I certainly did not owe the suggestion of one incident

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NOTES

I certainly did not owe the suggestion of one incident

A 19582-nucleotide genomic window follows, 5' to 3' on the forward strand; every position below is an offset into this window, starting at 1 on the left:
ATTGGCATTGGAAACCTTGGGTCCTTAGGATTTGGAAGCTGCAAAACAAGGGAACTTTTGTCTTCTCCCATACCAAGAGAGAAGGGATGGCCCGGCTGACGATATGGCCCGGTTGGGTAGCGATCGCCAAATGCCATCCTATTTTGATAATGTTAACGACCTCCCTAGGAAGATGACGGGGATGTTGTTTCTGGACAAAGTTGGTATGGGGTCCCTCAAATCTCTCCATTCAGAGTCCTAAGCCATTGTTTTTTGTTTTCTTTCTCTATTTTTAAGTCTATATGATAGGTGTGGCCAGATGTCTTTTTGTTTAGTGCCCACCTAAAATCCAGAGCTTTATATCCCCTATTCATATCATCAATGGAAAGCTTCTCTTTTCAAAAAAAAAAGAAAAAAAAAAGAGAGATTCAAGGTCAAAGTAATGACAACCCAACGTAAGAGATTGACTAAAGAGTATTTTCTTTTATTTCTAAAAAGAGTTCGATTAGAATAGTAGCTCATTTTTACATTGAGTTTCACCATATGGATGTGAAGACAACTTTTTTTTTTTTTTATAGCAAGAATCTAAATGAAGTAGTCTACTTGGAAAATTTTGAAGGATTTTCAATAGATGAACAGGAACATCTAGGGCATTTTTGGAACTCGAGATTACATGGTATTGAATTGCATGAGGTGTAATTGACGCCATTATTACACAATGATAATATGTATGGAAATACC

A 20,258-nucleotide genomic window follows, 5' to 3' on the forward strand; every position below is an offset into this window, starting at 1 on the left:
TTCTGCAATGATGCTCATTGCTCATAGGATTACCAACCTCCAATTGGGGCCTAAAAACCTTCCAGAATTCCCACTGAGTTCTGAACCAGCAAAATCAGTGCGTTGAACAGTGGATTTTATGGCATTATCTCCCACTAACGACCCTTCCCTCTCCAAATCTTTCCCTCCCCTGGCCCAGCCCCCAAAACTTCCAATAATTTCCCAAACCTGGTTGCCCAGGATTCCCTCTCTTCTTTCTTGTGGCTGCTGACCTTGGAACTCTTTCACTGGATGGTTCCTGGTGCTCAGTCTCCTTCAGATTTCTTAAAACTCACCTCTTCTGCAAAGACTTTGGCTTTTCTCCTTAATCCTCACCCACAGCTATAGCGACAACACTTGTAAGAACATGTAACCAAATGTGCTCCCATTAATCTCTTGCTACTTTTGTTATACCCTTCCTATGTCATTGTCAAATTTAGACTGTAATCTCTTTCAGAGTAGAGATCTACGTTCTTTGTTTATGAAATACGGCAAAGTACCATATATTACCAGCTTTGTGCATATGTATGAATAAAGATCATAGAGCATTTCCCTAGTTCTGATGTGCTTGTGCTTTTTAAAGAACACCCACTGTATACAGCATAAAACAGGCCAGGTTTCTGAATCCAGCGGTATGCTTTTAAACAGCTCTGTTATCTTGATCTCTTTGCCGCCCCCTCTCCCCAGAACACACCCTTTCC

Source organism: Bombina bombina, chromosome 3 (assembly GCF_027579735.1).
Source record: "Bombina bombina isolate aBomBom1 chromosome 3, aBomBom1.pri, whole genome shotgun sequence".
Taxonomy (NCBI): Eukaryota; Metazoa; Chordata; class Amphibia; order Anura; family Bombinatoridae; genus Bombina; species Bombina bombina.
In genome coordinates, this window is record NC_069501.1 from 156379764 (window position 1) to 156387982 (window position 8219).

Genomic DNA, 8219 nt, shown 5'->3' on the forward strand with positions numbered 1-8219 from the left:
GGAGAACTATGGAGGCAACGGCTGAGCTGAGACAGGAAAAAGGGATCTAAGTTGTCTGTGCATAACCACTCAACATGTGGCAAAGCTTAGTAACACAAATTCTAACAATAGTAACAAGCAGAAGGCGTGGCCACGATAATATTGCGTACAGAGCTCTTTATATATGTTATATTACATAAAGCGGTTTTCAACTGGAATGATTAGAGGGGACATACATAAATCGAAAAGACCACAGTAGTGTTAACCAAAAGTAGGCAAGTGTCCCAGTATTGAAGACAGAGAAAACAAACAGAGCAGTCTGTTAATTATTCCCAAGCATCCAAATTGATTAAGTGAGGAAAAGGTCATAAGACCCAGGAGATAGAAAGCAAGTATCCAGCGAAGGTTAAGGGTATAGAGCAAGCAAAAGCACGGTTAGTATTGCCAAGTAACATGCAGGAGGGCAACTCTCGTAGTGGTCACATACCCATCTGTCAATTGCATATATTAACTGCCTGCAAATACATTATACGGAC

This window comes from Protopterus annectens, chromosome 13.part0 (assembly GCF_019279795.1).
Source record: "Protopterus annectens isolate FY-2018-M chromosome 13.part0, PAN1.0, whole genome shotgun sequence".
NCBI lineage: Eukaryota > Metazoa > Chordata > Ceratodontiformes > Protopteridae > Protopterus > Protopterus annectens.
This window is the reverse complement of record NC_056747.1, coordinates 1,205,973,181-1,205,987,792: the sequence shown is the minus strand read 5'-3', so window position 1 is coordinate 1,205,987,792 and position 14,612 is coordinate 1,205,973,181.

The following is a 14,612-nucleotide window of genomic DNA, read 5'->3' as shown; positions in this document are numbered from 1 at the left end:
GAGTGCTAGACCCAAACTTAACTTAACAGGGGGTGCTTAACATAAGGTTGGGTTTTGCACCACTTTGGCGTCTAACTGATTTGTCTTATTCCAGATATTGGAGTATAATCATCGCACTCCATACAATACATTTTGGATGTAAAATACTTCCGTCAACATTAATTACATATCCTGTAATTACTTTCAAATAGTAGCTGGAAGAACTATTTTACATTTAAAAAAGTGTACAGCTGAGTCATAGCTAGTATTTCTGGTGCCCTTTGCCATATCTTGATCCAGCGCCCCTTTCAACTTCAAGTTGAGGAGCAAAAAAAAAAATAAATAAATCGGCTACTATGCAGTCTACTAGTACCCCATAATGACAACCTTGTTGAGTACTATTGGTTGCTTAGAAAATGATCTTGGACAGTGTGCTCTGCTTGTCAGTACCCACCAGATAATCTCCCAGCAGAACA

A long critical history has sprung up around this statement. Now that all the extant manuscripts for the novel have been published in facsimile, it would appear, at least from the written evidence, that Mary Shelley's defence of her own artistry is accurate. Her husband read the manuscript with careful attention, here and there suggesting variations in phrasing that Mary Shelley incorporated into the final form of the novel. As the editor of the facsimile edition concludes, "A reading of the evidence in these Frankenstein Notebooks should make clear that PBS's contributions to Frankenstein were no more than what most publishers' editors have provided new (or old) authors or, in fact, what colleagues have provided to each other after reading each other's works in progress." For the full statement, see Charles E. Robinson, ed. The Frankenstein Notebooks: A Facsimile Edition (New York and London: Garland Publishing, 1996), I, lxvii-lxx.